- A federal judge in southern Texas ordered the Biden administration to immediately stop granting new applications under the Obama-era immigration program known as DACA.
- Current DACA recipients won't have their status pulled as a result of the ruling, Judge Andrew Hanen said in a five-page order.
- The ruling, which cuts against President Joe Biden's support for preserving the program, came the same day that outlets reported the number of arrests at the U.S.-Mexico border had reached its highest level at this point in the year in more than a decade.
A federal judge in southern Texas on Friday ordered the Biden administration to stop granting new applications to the Obama-era immigration program that shielded hundreds of thousands of young immigrants from deportation.
The order declared that the Deferred Action for Childhood Arrivals program, known as DACA, was "created in violation of the law and whose existence violates the law."
But current recipients of DACA won't immediately have their status pulled as a result of the order, the judge noted.
The ruling, which puts in jeopardy the program that President Joe Biden had sought to preserve, came as news outlets reported arrests at the U.S.-Mexico border hitting their highest levels in more than a decade.
Former President Donald Trump had sought to end DACA, but his effort was blocked in 2020 by the Supreme Court, which ruled 5-4 that his order to wind the program down was unlawfully "arbitrary and capricious."
In a five-page order Friday afternoon, U.S. District Judge Andrew Hanen declared, "From this date forward, the United States of America, its departments, agencies, officers, agents, and employees are hereby enjoined from administering the DACA program."
Those entities are also barred from reimplementing the program without compliance with another law that governs federal regulatory procedure, Hanen's order said.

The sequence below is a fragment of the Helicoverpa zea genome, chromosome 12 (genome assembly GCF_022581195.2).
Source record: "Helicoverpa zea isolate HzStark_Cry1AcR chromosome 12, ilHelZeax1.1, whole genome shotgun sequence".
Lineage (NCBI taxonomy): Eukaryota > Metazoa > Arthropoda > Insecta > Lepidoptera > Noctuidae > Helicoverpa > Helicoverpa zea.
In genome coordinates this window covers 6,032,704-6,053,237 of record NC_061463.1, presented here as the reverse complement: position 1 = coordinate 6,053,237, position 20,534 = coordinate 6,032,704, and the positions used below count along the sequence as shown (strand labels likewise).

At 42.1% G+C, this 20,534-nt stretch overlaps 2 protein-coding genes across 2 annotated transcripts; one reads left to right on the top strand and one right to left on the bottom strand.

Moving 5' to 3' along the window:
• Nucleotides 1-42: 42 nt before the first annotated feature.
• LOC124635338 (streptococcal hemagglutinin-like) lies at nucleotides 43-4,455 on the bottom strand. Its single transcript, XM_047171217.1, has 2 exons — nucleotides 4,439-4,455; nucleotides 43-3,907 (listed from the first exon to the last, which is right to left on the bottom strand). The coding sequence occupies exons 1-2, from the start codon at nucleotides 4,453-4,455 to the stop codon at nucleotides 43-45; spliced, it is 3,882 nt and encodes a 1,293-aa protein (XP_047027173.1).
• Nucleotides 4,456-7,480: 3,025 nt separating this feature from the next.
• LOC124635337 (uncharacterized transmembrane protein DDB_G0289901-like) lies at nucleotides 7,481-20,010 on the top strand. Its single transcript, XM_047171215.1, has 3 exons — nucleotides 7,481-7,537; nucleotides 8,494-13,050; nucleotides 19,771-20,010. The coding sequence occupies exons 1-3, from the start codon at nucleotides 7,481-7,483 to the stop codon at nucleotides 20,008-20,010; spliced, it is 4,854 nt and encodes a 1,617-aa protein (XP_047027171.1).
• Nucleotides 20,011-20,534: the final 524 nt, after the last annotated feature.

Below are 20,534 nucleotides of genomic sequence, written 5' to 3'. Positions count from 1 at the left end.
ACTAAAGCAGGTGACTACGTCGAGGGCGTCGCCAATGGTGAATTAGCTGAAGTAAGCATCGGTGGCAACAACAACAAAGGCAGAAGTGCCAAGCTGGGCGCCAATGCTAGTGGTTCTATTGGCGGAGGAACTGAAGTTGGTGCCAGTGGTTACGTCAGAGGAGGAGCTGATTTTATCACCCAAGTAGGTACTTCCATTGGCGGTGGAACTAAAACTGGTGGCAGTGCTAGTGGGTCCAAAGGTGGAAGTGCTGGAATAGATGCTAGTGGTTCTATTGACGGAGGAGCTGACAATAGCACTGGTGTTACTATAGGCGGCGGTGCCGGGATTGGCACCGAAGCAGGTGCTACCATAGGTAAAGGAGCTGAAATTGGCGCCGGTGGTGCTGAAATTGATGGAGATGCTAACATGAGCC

The White House and the Department of Homeland Security did not immediately respond to CNBC's request for comment.
The judge's order said that the DACA program, created in 2012 through a policy memorandum from then-President Barack Obama's Homeland Security chief Janet Napolitano, was "illegally implemented."
But since hundreds of thousands of DACA recipients now rely on DACA, Hanen's order reasoned that "it is not equitable for a government program that has engendered such significant reliance to terminate suddenly."
"Nothing in this injunction should be read as ordering DHS or any other governmental entity to cancel or otherwise terminate DACA status for any individual who currently is, as of this date, a DACA recipient in good standing," Hanen wrote.
"Further, nothing in this injunction requires DHS or the Department of Justice to take any immigration, deportation, or criminal action against any DACA recipient, applicant, or any other individual that either would not otherwise take," he wrote.
Omar Jadwat, head of the American Civil Liberties Union's Immigrants' Rights Project, said in a statement that Hanen's ruling "is wrong and is subject to appeal."
Jadwat called on the Democrat-majority Congress to provide a pathway to citizenship for the "Dreamers" and other undocumented people in the U.S.
"Dreamers' futures shouldn't be in the hands of the courts," he said.